School’s indoor air quality has improved since buses stopped idling outside

Cindy Trahan’s fight began four years ago when her daughter Jessica, a ninth-grader at North Country Union High School in Newport, Vt., collapsed at school, unable to breathe.

Trahan got to the school in time to ride with her daughter in the ambulance to the hospital. “One of the guys in the back of the ambulance said, ‘We’re losing her,'” she recalled. “I said, ‘No, you’re not losing her, you’re not losing my daughter.'”

Jessica, who had developed worsening respiratory problems and sensitivity to fumes, survived and is now in her first year at Johnson State College. Her mother now is a member of the North Country Union School Board and nationally recognized as an advocate for clean air inside schools. “I became the parent from Hell,” she said.

And North Country Union High School is known around Vermont and beyond as having a tough policy about school buses and delivery trucks not idling near the building. It recently received an award from the federal Environmental Protection Agency for excellence in its indoor air quality program.

Now the state’s environmental agency has taken up the cause of healthy air in and around schools. Natural Resources Secretary Scott Johnstone recently issued a newsletter calling on Vermonters to ask their school boards to adopt policies similar to that in Newport.

“Diesel engine fumes contain a dangerous mix of pollutants, including benzene, dioxins, arsenic, and more than 30 other compounds,” Johnstone said. He added that the fumes also contribute to ground-level ozone, which aggravates respiratory problems.

Johnstone also has been urging parents who drive their kids to and from school not to idle their cars outside. “Allowing your car to idle next to the school means children—including your children—are inhaling pollutants coming from your car,” he said in his newsletter.

Ben Davis, environmental health organizer with the Vermont Public Interest Research Group, said his organization had been working on indoor-air quality issues for years.

Davis said a bill currently before the state Legislature would call for stepped-up inspections of diesel vehicles’ emissions and require tuneups when trucks and buses failed the tests. He said he had been working up a draft municipal ordinance for cities and towns that want to crack down on idling, but he added that Burlington was the only Vermont community he knew of that had adopted such an ordinance to date.

When school officials at North Country first began hearing complaints of poor indoor air quality, they were slow to respond, Trahan said. But her advocacy, coupled with workers’ compensation cases brought against the school by two employees, brought the school around.

The school also hired Mary Scarpa as its new business manager, and she took up the battle against fumes as a crusade. The school board didn’t adopt a formal policy until this past March, but Scarpa was aggressive enough on the issue that Principal Robert McKenney, who came to the regional school of 1,100 students three years ago, was able to say, “By the time I got here, it wasn’t a problem any more.”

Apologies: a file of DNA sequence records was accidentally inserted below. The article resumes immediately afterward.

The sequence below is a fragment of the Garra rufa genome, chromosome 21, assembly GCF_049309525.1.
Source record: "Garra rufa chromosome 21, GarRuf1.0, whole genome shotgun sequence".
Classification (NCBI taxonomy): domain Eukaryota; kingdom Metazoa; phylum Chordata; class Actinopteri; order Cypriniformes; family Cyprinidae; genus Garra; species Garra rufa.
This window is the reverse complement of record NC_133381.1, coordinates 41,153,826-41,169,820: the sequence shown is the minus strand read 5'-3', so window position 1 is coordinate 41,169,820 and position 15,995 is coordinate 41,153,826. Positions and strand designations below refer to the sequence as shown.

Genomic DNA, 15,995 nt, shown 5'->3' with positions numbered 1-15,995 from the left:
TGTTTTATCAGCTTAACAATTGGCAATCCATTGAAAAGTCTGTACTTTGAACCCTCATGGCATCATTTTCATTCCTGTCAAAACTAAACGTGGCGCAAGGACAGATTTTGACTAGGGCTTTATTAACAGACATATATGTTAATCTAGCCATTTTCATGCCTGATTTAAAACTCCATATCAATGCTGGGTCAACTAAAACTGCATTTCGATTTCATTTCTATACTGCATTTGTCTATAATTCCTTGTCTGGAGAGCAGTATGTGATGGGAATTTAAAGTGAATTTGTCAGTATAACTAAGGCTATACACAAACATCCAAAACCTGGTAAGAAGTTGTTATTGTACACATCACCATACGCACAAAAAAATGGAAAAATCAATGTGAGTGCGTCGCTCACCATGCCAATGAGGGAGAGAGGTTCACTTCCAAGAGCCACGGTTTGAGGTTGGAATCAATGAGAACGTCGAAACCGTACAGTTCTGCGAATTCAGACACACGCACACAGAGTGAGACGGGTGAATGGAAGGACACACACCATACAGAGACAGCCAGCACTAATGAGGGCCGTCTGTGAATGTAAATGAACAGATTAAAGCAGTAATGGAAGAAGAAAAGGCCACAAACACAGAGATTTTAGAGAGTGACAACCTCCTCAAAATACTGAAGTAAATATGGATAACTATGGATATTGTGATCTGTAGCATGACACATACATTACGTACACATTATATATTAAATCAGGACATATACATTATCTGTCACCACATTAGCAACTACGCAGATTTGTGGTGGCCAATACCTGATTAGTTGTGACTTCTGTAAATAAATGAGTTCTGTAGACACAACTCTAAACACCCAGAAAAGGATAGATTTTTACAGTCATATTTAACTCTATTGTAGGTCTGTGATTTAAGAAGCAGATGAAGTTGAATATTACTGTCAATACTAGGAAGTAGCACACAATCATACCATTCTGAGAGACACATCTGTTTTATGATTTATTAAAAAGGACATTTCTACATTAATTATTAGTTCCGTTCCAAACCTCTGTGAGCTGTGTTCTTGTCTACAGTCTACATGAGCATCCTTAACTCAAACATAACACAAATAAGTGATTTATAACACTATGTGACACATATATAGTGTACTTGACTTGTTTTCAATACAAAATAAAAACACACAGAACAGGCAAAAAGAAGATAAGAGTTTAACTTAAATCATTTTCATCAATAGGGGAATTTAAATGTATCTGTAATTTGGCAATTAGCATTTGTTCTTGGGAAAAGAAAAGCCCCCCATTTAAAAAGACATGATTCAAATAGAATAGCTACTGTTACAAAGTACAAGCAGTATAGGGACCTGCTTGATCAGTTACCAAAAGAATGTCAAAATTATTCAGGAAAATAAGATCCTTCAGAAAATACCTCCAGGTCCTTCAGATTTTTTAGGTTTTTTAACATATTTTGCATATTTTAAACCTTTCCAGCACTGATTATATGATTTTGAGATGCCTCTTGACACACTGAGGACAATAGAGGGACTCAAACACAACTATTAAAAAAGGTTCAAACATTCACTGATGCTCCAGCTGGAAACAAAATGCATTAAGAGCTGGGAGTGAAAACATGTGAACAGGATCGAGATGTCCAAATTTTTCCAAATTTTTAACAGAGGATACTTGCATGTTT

The diminutive Scarpa, a New Jersey native, is modest about her efforts. But she’s got a big fan in Trahan.

“For a while Mary would run out all the time and say shut your bus off,” to any of the district’s 13 bus drivers who were idling outside the school. Since the business manager oversees the bus drivers, Scarpa was the boss.

She also was able to tell the school’s vendors not to idle their trucks outside. She told fuel dealers to make their deliveries before school in the morning or after classes in late afternoon. And she rented a parking lot two miles from the school where the buses can warm up in the morning before beginning their day’s rounds.

Before steps were taken, including a major renovation to the building in 1998, “We had a severe indoor air quality problem,” Scarpa said. “In the afternoon, when you’d have 12 or 14 buses out front all at the same time, the fumes would come directly into the school. They’d come in when the doors were open and they’d come in through the ventilators” on the school’s roof.

As school got out one recent afternoon, buses pulled up three abreast in previously assigned spots in the driveway, ready to carry students to hometowns reaching from Montgomery to the west to Island Pond to the east.

Three that were dropping off students who had gone on field trips idled briefly—and not all at once—as they let kids out before proceeding to their assigned spaces.

Ray Patneaude of Derby was one of the drivers who pulled up and shut his engine off right away. “It’s no problem for me,” he said of the no-idling policy. “I don’t think anybody’s really had any problem with it. Some of the new drivers forget sometimes, but they’ll get used to it.”


Environmental Protection Agency, Ariel Rios Building, 1200 Pennsylvania Avenue NW, Washington, DC 20460; phone (202) 260-2090, web

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